AUGUSTA — House Speaker Sara Gideon has proposed allowing pharmacists to dispense opioid overdose reversal drugs to Mainers of any age without a prescription, after the LePage administration successfully pushed to set the minimum age at 21.

In February, Maine’s Board of Pharmacy approved long-delayed rules that would allow Mainers age 21 and over to obtain naloxone – also known as Narcan – without a prescription as the state continues to grapple with the opioid addiction crisis. The Legislature had passed a bill in 2016 directing the pharmacy board to develop the rules, but they were delayed for nearly two years in part because Gov. Paul LePage opposed the measure. In a final compromise, the LePage administration approved the rules after the board agreed to increase the minimum age from 18 to 21.

Gideon, D-Freeport, criticized the age change at the time. And this week, she introduced a late-session bill that would allow pharmacists to dispense naloxone “to any individual of any age who is at risk of experiencing an opioid-related overdose, is a member of the immediate family of, or a friend of, an individual at risk . . . or is in a position to assist an individual at risk.”

“Addiction knows no age and overdoses can strike anyone at any time,” Gideon said in a prepared statement. “We lost 418 lives in 2017. We can no longer ignore the impact of this epidemic, disregard the underlying causes or the lack of access to needed treatment. This legislation seeks to redress the previous actions, which had no basis in medical research or expert opinion and was merely a petulant action at the behest of Governor LePage that directly contradicted legislative intent.”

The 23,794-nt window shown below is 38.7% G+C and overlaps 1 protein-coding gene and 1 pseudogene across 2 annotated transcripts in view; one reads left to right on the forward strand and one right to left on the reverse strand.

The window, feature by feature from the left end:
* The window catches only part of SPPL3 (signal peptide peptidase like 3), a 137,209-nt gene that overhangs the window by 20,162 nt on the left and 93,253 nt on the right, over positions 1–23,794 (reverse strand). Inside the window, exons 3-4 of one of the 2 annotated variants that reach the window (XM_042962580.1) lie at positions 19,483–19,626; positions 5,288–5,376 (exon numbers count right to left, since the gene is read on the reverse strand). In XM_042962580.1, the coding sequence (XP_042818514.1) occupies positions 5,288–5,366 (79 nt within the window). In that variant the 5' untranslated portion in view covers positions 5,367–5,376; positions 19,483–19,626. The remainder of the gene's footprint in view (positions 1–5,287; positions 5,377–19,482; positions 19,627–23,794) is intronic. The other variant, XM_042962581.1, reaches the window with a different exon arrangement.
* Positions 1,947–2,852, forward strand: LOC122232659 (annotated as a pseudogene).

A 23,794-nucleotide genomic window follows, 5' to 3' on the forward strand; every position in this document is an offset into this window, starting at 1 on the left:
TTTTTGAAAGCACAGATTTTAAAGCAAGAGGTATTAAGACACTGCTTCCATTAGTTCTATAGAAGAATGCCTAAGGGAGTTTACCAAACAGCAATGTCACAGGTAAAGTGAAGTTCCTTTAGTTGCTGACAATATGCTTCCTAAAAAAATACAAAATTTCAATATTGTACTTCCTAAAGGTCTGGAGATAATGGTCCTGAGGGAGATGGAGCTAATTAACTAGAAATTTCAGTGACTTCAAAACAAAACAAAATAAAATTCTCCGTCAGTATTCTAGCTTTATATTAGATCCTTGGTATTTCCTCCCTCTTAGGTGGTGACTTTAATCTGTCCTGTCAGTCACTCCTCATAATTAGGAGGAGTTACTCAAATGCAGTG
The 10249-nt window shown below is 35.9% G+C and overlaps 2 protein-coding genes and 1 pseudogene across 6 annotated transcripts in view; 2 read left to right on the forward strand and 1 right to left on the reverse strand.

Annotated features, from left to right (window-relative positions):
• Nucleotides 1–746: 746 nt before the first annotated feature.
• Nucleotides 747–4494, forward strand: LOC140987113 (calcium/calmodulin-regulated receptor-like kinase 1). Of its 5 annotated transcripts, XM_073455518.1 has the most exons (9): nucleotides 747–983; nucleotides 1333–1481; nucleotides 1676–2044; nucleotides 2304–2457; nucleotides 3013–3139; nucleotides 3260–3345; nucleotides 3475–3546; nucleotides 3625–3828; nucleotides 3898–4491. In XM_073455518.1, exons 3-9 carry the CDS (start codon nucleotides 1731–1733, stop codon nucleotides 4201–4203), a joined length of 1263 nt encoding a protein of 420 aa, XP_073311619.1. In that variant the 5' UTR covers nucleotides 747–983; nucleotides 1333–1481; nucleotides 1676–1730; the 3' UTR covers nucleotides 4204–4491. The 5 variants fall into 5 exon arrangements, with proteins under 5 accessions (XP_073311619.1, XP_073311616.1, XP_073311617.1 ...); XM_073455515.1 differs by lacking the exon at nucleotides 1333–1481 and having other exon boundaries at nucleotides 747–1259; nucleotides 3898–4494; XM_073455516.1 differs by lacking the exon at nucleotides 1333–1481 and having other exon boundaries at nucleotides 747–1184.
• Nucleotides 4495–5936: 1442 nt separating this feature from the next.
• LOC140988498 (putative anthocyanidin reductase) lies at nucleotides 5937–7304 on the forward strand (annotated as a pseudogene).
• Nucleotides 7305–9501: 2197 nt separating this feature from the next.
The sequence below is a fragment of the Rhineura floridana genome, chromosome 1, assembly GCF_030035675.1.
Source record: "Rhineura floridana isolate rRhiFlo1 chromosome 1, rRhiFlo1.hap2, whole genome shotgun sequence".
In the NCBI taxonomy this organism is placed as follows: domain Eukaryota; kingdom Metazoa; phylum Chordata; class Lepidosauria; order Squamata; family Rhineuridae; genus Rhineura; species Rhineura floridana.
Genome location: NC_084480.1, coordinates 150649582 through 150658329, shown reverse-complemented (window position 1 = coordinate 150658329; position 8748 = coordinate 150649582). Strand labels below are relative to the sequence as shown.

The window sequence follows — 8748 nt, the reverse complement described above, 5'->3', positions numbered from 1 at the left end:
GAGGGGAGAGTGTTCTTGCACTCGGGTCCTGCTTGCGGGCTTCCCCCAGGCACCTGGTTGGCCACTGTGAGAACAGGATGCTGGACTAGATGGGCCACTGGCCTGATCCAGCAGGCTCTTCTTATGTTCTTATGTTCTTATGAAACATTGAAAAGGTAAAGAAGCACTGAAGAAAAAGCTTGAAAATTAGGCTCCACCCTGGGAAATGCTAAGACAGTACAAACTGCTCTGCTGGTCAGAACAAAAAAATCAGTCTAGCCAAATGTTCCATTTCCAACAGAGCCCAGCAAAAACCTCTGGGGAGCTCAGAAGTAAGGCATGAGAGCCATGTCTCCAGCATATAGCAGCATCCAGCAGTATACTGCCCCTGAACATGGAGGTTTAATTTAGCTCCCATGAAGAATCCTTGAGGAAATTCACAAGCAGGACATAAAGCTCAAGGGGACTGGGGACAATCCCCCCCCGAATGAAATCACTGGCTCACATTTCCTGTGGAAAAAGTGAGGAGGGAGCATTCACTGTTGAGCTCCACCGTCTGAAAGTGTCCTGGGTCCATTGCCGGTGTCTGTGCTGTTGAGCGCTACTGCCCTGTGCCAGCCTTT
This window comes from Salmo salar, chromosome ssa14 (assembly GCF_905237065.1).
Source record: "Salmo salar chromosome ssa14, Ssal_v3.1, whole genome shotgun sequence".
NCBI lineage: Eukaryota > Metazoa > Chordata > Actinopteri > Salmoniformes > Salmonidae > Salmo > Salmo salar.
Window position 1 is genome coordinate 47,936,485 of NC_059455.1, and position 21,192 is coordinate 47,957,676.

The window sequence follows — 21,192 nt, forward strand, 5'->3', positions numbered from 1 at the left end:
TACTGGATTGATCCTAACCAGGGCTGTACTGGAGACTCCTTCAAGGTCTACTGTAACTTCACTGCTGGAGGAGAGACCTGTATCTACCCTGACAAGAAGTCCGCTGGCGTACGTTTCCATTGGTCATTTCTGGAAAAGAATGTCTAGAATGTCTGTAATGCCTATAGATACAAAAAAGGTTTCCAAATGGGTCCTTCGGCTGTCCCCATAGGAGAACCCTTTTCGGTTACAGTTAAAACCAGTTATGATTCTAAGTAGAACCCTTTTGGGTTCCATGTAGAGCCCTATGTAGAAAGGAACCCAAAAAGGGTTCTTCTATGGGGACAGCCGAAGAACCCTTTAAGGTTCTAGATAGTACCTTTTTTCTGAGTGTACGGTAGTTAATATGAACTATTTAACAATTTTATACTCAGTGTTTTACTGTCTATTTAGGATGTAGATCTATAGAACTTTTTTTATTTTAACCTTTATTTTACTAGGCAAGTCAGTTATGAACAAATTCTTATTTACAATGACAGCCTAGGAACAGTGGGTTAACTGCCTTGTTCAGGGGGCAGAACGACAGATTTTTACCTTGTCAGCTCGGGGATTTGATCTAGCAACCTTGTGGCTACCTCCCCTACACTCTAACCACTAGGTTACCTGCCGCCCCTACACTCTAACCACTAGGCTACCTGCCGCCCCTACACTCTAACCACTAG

More than 40 other states allow naloxone to be dispensed without a prescription, making Maine a national outlier despite the severity of the opioid crisis in the state. Prescription and illegal opioids were responsible for 354 of Maine’s 418 overdose deaths last year, with the powerful synthetic fentanyl now surpassing heroin as the deadliest substance. While some other states have seen opioid-related overdose deaths decline or stabilize, the number of overdose deaths continues to climb in Maine.

Substance abuse experts, law enforcement and health organizations have all strongly supported increasing access to naloxone, which can quickly reverse the deadly effects of an opioid overdose. Yet LePage has steadfastly opposed legislative efforts to make naloxone available without a prescription, despite the worsening crisis in Maine, the reversal drug’s effectiveness and the fact that is has no harmful side effects.


“Naloxone does not truly save lives; it merely extends them until the next overdose,” LePage wrote in his veto letter for the original 2016 bill. “Creating a situation where an addict has a heroin needle in one hand and a shot of naloxone in the other produces a sense of normalcy and security around heroin use that serves only to perpetuate the cycle of addiction.”

Although approved in February, the rules allowing pharmacists to dispense naloxone without a prescription have yet to take effect. The pharmacy board has scheduled an April 5 public hearing on the rules, two years after the Legislature passed a bill – and then overrode a LePage veto – directing the board to write and adopt rules to allow the practice.

Kevin Miller can be contacted at 791-6312 or at:

[email protected]

Twitter: KevinMillerPPH

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